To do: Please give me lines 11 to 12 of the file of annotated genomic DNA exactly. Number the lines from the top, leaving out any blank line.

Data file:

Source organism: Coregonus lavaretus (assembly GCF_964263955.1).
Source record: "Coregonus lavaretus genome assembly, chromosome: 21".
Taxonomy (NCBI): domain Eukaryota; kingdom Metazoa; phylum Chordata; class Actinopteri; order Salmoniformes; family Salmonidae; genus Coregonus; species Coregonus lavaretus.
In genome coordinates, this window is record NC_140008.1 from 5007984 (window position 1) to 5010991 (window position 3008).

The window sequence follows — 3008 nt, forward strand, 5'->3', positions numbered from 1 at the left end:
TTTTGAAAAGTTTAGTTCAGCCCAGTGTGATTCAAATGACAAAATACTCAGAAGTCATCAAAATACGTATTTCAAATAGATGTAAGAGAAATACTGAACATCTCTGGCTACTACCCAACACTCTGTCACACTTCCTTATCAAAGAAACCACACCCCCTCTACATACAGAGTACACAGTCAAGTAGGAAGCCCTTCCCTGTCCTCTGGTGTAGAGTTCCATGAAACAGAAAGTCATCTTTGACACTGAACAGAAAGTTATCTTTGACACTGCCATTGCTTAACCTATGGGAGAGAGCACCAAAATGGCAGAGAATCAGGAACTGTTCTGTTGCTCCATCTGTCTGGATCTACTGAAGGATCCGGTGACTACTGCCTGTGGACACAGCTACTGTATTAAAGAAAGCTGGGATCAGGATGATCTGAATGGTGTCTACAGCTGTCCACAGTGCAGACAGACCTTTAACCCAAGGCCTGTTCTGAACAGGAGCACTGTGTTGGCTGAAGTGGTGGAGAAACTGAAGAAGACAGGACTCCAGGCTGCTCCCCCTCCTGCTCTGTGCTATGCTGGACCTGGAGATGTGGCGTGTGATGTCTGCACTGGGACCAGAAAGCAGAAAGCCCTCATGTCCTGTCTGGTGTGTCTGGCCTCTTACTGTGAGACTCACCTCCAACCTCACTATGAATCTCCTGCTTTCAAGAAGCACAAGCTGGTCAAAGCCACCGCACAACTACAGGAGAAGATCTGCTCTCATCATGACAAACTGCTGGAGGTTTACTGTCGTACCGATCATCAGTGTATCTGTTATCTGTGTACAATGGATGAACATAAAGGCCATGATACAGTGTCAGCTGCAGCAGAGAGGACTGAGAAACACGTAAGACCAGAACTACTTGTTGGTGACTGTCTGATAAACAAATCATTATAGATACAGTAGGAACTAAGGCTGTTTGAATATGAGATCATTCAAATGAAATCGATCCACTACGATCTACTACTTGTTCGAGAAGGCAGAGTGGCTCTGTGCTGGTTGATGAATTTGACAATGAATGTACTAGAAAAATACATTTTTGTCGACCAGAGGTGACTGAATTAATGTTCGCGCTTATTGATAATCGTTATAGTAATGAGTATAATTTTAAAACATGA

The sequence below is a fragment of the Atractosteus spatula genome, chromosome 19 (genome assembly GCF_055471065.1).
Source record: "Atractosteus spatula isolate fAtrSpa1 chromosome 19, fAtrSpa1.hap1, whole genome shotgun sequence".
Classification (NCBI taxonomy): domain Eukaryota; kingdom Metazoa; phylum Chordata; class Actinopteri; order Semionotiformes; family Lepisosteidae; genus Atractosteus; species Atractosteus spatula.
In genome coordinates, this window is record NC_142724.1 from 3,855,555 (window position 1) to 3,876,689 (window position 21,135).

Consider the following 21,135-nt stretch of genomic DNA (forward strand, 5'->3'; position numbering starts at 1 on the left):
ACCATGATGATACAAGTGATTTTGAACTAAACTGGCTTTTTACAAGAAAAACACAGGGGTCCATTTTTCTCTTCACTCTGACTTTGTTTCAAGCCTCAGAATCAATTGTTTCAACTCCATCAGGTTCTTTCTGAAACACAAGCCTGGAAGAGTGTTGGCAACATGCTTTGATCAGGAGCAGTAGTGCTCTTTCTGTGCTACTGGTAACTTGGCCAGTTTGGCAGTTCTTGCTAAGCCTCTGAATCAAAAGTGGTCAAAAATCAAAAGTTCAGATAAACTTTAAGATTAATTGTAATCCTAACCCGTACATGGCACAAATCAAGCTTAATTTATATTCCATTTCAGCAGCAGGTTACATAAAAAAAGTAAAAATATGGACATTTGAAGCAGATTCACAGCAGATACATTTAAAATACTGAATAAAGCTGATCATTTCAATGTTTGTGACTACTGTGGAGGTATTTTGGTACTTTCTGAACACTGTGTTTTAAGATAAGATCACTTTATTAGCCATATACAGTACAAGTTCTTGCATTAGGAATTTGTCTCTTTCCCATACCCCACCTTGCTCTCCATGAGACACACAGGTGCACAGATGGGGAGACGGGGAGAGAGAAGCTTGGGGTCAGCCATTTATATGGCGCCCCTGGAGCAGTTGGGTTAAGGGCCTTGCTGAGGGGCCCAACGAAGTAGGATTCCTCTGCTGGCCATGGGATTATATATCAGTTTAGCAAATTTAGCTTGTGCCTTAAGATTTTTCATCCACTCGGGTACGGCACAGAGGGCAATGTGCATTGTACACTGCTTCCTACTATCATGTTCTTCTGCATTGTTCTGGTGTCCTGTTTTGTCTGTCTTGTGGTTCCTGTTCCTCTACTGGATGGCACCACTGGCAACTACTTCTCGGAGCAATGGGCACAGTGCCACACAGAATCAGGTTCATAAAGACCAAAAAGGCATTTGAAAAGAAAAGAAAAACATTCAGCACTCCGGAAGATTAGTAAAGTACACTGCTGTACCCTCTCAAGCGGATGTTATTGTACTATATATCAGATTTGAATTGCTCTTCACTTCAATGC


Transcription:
Consider the following 21,135-nt stretch of genomic DNA (forward strand, 5'->3'; position numbering starts at 1 on the left):
ACCATGATGATACAAGTGATTTTGAACTAAACTGGCTTTTTACAAGAAAAACACAGGGGTCCATTTTTCTCTTCACTCTGACTTTGTTTCAAGCCTCAGAATCAATTGTTTCAACTCCATCAGGTTCTTTCTGAAACACAAGCCTGGAAGAGTGTTGGCAACATGCTTTGATCAGGAGCAGTAGTGCTCTTTCTGTGCTACTGGTAACTTGGCCAGTTTGGCAGTTCTTGCTAAGCCTCTGAATCAAAAGTGGTCAAAAATCAAAAGTTCAGATAAACTTTAAGATTAATTGTAATCCTAACCCGTACATGGCACAAATCAAGCTTAATTTATATTCCATTTCAGCAGCAGGTTACATAAAAAAAGTAAAAATATGGACATTTGAAGCAGATTCACAGCAGATACATTTAAAATACTGAATAAAGCTGATCATTTCAATGTTTGTGACTACTGTGGAGGTATTTTGGTACTTTCTGAACACTGTGTTTTAAGATAAGATCACTTTATTAGCCATATACAGTACAAGTTCTTGCATTAGGAATTTGTCTCTTTCCCATACCCCACCTTGCTCTCCATGAGACACACAGGTGCACAGATGGGGAGACGGGGAGAGAGAAGCTTGGGGTCAGCCATTTATATGGCGCCCCTGGAGCAGTTGGGTTAAGGGCCTTGCTGAGGGGCCCAACGAAGTAGGATTCCTCTGCTGGCCATGGGATTATATATCAGTTTAGCAAATTTAGCTTGTGCCTTAAGATTTTTCATCCACTCGGGTACGGCACAGAGGGCAATGTGCATTGTACACTGCTTCCTACTATCATGTTCTTCTGCATTGTTCTGGTGTCCTGTTTTGTCTGTCTTGTGGTTCCTGTTCCTCTACTGGATGGCACCACTGGCAACTACTTCTCGGAGCAATGGGCACAGTGCCACACAGAATCAGGTTCATAAAGACCAAAAAGGCATTTGAAAAGAAAAGAAAAACATTCAGCACTCCGGAAGATTAGTAAAGTACACTGCTGTACCCTCTCAAGCGGATGTTATTGTACTATATATCAGATTTGAATTGCTCTTCACTTCAATGC